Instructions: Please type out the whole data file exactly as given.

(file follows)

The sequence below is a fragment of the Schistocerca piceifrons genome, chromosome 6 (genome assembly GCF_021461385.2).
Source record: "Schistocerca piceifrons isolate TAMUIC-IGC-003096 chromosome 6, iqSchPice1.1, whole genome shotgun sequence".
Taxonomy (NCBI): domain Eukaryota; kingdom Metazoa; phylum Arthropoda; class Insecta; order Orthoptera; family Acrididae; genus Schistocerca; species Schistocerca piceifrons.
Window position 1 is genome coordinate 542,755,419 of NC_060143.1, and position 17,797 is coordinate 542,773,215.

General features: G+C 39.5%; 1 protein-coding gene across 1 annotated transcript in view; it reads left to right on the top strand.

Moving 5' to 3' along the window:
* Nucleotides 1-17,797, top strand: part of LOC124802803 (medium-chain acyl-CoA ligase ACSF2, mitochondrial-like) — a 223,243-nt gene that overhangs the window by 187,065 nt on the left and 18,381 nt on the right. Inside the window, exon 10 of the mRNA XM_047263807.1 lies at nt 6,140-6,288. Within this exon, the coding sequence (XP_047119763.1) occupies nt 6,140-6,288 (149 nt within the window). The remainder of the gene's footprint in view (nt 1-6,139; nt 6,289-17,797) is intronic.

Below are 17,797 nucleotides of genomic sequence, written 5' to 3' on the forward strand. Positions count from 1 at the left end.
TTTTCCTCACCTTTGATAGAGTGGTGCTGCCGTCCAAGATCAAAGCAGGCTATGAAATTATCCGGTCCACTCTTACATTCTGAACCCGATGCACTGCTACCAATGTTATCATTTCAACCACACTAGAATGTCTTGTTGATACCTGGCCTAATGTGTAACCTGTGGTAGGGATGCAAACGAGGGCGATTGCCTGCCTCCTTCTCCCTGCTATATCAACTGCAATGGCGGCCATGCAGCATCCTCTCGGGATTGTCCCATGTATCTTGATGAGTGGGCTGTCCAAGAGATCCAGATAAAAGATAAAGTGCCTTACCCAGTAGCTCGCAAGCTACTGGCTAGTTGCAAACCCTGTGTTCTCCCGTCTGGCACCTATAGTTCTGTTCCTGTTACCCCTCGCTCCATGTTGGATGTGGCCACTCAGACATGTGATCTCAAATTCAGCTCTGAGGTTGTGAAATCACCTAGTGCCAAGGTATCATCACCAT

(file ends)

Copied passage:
The sequence below is a fragment of the Schistocerca piceifrons genome, chromosome 6 (genome assembly GCF_021461385.2).
Source record: "Schistocerca piceifrons isolate TAMUIC-IGC-003096 chromosome 6, iqSchPice1.1, whole genome shotgun sequence".
Taxonomy (NCBI): domain Eukaryota; kingdom Metazoa; phylum Arthropoda; class Insecta; order Orthoptera; family Acrididae; genus Schistocerca; species Schistocerca piceifrons.
Window position 1 is genome coordinate 542,755,419 of NC_060143.1, and position 17,797 is coordinate 542,773,215.

General features: G+C 39.5%; 1 protein-coding gene across 1 annotated transcript in view; it reads left to right on the top strand.

Moving 5' to 3' along the window:
* Nucleotides 1-17,797, top strand: part of LOC124802803 (medium-chain acyl-CoA ligase ACSF2, mitochondrial-like) — a 223,243-nt gene that overhangs the window by 187,065 nt on the left and 18,381 nt on the right. Inside the window, exon 10 of the mRNA XM_047263807.1 lies at nt 6,140-6,288. Within this exon, the coding sequence (XP_047119763.1) occupies nt 6,140-6,288 (149 nt within the window). The remainder of the gene's footprint in view (nt 1-6,139; nt 6,289-17,797) is intronic.

Below are 17,797 nucleotides of genomic sequence, written 5' to 3' on the forward strand. Positions count from 1 at the left end.
TTTTCCTCACCTTTGATAGAGTGGTGCTGCCGTCCAAGATCAAAGCAGGCTATGAAATTATCCGGTCCACTCTTACATTCTGAACCCGATGCACTGCTACCAATGTTATCATTTCAACCACACTAGAATGTCTTGTTGATACCTGGCCTAATGTGTAACCTGTGGTAGGGATGCAAACGAGGGCGATTGCCTGCCTCCTTCTCCCTGCTATATCAACTGCAATGGCGGCCATGCAGCATCCTCTCGGGATTGTCCCATGTATCTTGATGAGTGGGCTGTCCAAGAGATCCAGATAAAAGATAAAGTGCCTTACCCAGTAGCTCGCAAGCTACTGGCTAGTTGCAAACCCTGTGTTCTCCCGTCTGGCACCTATAGTTCTGTTCCTGTTACCCCTCGCTCCATGTTGGATGTGGCCACTCAGACATGTGATCTCAAATTCAGCTCTGAGGTTGTGAAATCACCTAGTGCCAAGGTATCATCACCAT